Preferably, the shape of a sheet of material which forms the transducer is selected in order to advantageously convolve acoustic signal information with a width function dependent on the shape of the sheet. Thus the transducer can be used to produce desired voltage signals representing the convolution of an input signal with a known function by shaping said transducer according to said known function. Alternatively, a signal processor can deconvolve a voltage signal produced by the sheet into a signal indicative of the pressure applied to the transducer by an acoustic wave in order to determine the acoustic signal information. The acoustic signal information is a time dependent function carried by said acoustic wave which is often useful as it represents desired information, for example voice or music carried by sound waves.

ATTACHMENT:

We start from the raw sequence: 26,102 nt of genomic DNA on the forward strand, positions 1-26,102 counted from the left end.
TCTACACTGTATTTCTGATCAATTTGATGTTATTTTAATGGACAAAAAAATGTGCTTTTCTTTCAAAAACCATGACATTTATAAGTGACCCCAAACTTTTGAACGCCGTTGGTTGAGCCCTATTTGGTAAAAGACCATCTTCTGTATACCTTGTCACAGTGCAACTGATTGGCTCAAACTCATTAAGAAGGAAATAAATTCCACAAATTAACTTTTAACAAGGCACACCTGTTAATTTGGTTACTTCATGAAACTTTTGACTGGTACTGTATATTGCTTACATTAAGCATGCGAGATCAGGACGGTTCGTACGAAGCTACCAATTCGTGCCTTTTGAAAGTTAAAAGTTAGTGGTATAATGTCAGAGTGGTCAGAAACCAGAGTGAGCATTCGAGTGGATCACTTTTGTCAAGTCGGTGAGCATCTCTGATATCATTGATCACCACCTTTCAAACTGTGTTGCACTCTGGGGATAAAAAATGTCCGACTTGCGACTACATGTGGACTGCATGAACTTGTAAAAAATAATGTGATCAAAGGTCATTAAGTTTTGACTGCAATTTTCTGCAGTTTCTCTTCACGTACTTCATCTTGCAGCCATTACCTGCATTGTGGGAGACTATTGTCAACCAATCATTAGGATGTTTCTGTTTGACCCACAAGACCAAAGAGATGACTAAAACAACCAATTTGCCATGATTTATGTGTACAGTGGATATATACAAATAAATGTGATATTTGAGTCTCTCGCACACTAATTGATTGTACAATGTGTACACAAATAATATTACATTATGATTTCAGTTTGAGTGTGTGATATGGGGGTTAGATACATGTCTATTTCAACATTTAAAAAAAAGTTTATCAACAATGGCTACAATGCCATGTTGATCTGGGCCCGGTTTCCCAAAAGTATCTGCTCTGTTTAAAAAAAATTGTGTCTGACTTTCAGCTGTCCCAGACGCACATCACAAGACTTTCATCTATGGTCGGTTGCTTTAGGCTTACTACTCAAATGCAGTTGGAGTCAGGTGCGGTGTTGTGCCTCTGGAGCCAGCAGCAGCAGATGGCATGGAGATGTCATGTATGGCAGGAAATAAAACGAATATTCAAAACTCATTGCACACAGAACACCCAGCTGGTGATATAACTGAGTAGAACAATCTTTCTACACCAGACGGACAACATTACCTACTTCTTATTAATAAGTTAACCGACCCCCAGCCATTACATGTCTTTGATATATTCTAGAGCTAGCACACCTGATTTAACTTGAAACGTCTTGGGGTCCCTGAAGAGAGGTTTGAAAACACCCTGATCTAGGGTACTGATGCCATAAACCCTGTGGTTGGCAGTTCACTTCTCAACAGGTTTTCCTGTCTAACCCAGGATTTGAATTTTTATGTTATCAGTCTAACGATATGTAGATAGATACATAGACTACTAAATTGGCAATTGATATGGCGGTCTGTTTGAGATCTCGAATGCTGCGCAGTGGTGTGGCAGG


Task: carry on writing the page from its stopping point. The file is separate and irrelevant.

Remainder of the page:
The shape of the sheet can be thought of as encoding spatial information about the acoustic wave into the voltage signal produced by the sheet, which is useful in order to preferentially extract desired acoustic signal information.

In accordance with another aspect of the invention there is provided an acoustic wave transducer device comprising:

a material which produces a voltage signal dependent on the shape of the material and on the pressure applied to the material by an acoustic wave, wherein said material is of a predetermined shape; and

a signal processor for producing an output signal indicative of the pressure applied to the material by processing said voltage signal using said predetermined shape.